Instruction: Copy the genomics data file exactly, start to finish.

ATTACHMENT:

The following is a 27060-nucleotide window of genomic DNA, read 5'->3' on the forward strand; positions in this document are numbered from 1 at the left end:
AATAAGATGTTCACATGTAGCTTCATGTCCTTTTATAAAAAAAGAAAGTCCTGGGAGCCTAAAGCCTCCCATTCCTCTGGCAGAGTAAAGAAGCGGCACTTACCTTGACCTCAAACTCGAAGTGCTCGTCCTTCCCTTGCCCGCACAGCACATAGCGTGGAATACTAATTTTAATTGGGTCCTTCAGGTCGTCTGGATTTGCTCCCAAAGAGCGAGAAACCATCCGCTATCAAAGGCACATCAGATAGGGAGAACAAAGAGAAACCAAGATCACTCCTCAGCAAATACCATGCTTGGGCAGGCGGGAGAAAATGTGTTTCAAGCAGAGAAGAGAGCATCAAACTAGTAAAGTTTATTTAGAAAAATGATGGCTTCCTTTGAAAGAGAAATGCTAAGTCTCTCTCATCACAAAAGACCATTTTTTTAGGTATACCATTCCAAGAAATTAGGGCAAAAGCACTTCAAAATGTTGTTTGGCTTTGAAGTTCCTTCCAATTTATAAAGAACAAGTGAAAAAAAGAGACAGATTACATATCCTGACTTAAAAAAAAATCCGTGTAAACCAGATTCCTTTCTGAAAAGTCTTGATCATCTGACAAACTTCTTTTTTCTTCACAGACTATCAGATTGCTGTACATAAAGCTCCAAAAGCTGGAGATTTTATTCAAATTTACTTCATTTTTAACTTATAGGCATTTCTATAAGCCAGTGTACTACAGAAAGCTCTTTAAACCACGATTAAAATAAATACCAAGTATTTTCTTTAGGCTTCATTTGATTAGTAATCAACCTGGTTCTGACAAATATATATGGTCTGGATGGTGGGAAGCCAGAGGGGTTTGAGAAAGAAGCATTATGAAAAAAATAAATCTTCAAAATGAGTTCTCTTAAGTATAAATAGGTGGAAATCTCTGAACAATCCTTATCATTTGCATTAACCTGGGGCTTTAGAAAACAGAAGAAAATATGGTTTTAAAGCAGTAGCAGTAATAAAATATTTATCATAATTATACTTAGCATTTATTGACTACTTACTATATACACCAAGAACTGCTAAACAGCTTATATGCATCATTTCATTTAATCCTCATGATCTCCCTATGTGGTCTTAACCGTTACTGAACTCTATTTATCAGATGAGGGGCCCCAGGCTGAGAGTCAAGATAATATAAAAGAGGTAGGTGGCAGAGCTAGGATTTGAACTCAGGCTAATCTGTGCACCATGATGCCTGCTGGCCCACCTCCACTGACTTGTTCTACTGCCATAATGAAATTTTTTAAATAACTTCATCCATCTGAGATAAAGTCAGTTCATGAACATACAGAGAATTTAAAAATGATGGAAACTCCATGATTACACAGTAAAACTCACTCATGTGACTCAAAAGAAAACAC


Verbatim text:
The following is a 27060-nucleotide window of genomic DNA, read 5'->3' on the forward strand; positions in this document are numbered from 1 at the left end:
AATAAGATGTTCACATGTAGCTTCATGTCCTTTTATAAAAAAAGAAAGTCCTGGGAGCCTAAAGCCTCCCATTCCTCTGGCAGAGTAAAGAAGCGGCACTTACCTTGACCTCAAACTCGAAGTGCTCGTCCTTCCCTTGCCCGCACAGCACATAGCGTGGAATACTAATTTTAATTGGGTCCTTCAGGTCGTCTGGATTTGCTCCCAAAGAGCGAGAAACCATCCGCTATCAAAGGCACATCAGATAGGGAGAACAAAGAGAAACCAAGATCACTCCTCAGCAAATACCATGCTTGGGCAGGCGGGAGAAAATGTGTTTCAAGCAGAGAAGAGAGCATCAAACTAGTAAAGTTTATTTAGAAAAATGATGGCTTCCTTTGAAAGAGAAATGCTAAGTCTCTCTCATCACAAAAGACCATTTTTTTAGGTATACCATTCCAAGAAATTAGGGCAAAAGCACTTCAAAATGTTGTTTGGCTTTGAAGTTCCTTCCAATTTATAAAGAACAAGTGAAAAAAAGAGACAGATTACATATCCTGACTTAAAAAAAAATCCGTGTAAACCAGATTCCTTTCTGAAAAGTCTTGATCATCTGACAAACTTCTTTTTTCTTCACAGACTATCAGATTGCTGTACATAAAGCTCCAAAAGCTGGAGATTTTATTCAAATTTACTTCATTTTTAACTTATAGGCATTTCTATAAGCCAGTGTACTACAGAAAGCTCTTTAAACCACGATTAAAATAAATACCAAGTATTTTCTTTAGGCTTCATTTGATTAGTAATCAACCTGGTTCTGACAAATATATATGGTCTGGATGGTGGGAAGCCAGAGGGGTTTGAGAAAGAAGCATTATGAAAAAAATAAATCTTCAAAATGAGTTCTCTTAAGTATAAATAGGTGGAAATCTCTGAACAATCCTTATCATTTGCATTAACCTGGGGCTTTAGAAAACAGAAGAAAATATGGTTTTAAAGCAGTAGCAGTAATAAAATATTTATCATAATTATACTTAGCATTTATTGACTACTTACTATATACACCAAGAACTGCTAAACAGCTTATATGCATCATTTCATTTAATCCTCATGATCTCCCTATGTGGTCTTAACCGTTACTGAACTCTATTTATCAGATGAGGGGCCCCAGGCTGAGAGTCAAGATAATATAAAAGAGGTAGGTGGCAGAGCTAGGATTTGAACTCAGGCTAATCTGTGCACCATGATGCCTGCTGGCCCACCTCCACTGACTTGTTCTACTGCCATAATGAAATTTTTTAAATAACTTCATCCATCTGAGATAAAGTCAGTTCATGAACATACAGAGAATTTAAAAATGATGGAAACTCCATGATTACACAGTAAAACTCACTCATGTGACTCAAAAGAAAACAC